Megalithic Research in the Netherlands, 1547-1911

From ‘Giant’s Beds’ and ‘Pillars of Hercules’ to accurate investigations

Jan Albert Bakker | 2010

Megalithic Research in the Netherlands, 1547-1911

From ‘Giant’s Beds’ and ‘Pillars of Hercules’ to accurate investigations

Jan Albert Bakker | 2010

ISBN: 9789088900341

Imprint: Sidestone Press | Format: 182x257mm | 328 pp. | Monograph | Language: English | Keywords: prehistoric archaeology, megaliths, history of archaeological research | download cover

The impressive megalithic tombs in the northeastern Netherlands are called ‘hunebedden’, meaning ‘Giants’ graves’. These enigmatic Neolithic structures date to around 3000 BC and were built by the Funnelbeaker, or TRB, people. The current interpretation of these monuments, however, is the result of over 400 years of megalithic research, the history of which is recorded in this book.

The medieval idea that only giants could have put the huge boulders of which they were made into position was still defended in 1660. Others did not venture to explain how hunebeds could have been constructed, but ascribed them to the most ancient, normally sized inhabitants. 16th-century writings speculated that Tacitus was referring to hunebeds when he wrote about the ‘Pillars of Hercules’ in Germania.

Titia Brongersma is the first person recorded to do excavations in a hunebed, in 1685. The human bones she excavated were from normally sized men and suggested that such men, not giants, had constructed the hunebeds. Other haphazard diggings followed, but much worse was the invention of stone covered dikes which required large amounts of stone. This launched a widespread collection of erratic boulders, which included the hunebeds. Boundary stones were stolen and several hunebeds were seriously damaged or they vanished completely. Such actions were forbidden in 1734, by one of the earliest laws protecting prehistoric monuments in the world.

From the mid 18th century onwards a variety of eminent but relatively unknown researchers studied the hunebeds, including Van Lier (1760), Camper and son (1768-1808), Westendorp (1815), Lukis and Dryden (1878) and Pleyte (1877-1902). This intriguing history of ancient hunebed research ends in 1912, when the modern, systematic excavations of complete hunebeds began and continued until 1985.

In the Introduction, a brief general review is given of the present knowledge and ideas about the Hunebed Builders, who lived some 5000 years ago during the Stone Age. The book is illustrated with a large number of drawings and prints from the 16th to the 20th century. An extensive summary in German is included. A brief description of all 53 existing hunebeds and 21-24 excavated demolished ones is included in the appendices.

Dr. Jan Albert Bakker

Dr. Jan Albert Bakker (1935), is a former senior lecturer in Prehistoric Archaeology of Northwestern Europe at the University of Amsterdam, at the former Institute for Prae- and Protohistory (IPP), which is now part of the Amsterdam Archaeological Centre (AAC).

read more

Abstract:

The impressive megalithic tombs in the northeastern Netherlands are called ‘hunebedden’, meaning ‘Giants’ graves’. These enigmatic Neolithic structures date to around 3000 BC and were built by the Funnelbeaker, or TRB, people. The current interpretation of these monuments, however, is the result of over 400 years of megalithic research, the history of which is recorded in this book.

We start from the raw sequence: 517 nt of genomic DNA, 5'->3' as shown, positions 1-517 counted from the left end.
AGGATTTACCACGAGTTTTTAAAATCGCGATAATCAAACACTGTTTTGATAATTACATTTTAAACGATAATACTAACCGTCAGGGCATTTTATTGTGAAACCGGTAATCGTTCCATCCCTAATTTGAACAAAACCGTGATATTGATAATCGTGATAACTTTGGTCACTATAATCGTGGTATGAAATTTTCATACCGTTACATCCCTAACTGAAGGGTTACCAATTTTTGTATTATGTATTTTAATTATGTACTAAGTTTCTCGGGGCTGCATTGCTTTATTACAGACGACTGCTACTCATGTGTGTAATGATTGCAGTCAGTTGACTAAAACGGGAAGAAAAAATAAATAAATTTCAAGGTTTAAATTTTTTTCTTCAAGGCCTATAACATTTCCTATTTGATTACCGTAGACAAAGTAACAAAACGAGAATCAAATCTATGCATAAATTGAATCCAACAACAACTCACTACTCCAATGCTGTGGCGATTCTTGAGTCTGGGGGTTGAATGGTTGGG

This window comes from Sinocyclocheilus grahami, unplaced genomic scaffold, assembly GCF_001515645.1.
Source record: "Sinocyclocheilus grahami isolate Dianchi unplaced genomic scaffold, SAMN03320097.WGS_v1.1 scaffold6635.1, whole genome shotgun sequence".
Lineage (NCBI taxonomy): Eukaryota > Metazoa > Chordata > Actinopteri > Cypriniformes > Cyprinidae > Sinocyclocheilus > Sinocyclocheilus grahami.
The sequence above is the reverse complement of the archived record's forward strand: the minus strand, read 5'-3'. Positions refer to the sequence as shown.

The medieval idea that only giants could have put the huge boulders of which they were made into position was still defended in 1660. Others did not venture to explain how hunebeds could have been constructed, but ascribed them to the most ancient, normally sized inhabitants. 16th-century writings speculated that Tacitus was referring to hunebeds when he wrote about the ‘Pillars of Hercules’ in Germania.

Titia Brongersma is the first person recorded to do excavations in a hunebed, in 1685. The human bones she excavated were from normally sized men and suggested that such men, not giants, had constructed the hunebeds. Other haphazard diggings followed, but much worse was the invention of stone covered dikes which required large amounts of stone. This launched a widespread collection of erratic boulders, which included the hunebeds. Boundary stones were stolen and several hunebeds were seriously damaged or they vanished completely. Such actions were forbidden in 1734, by one of the earliest laws protecting prehistoric monuments in the world.

From the mid 18th century onwards a variety of eminent but relatively unknown researchers studied the hunebeds, including Van Lier (1760), Camper and son (1768-1808), Westendorp (1815), Lukis and Dryden (1878) and Pleyte (1877-1902). This intriguing history of ancient hunebed research ends in 1912, when the modern, systematic excavations of complete hunebeds began and continued until 1985.

In the Introduction, a brief general review is given of the present knowledge and ideas about the Hunebed Builders, who lived some 5000 years ago during the Stone Age. The book is illustrated with a large number of drawings and prints from the 16th to the 20th century. An extensive summary in German is included. A brief description of all 53 existing hunebeds and 21-24 excavated demolished ones is included in the appendices.

Dr. Jan Albert Bakker

Dr. Jan Albert Bakker (1935), is a former senior lecturer in Prehistoric Archaeology of Northwestern Europe at the University of Amsterdam, at the former Institute for Prae- and Protohistory (IPP), which is now part of the Amsterdam Archaeological Centre (AAC).

read more









© 2016 Sidestone Press      KvK nr. 28114891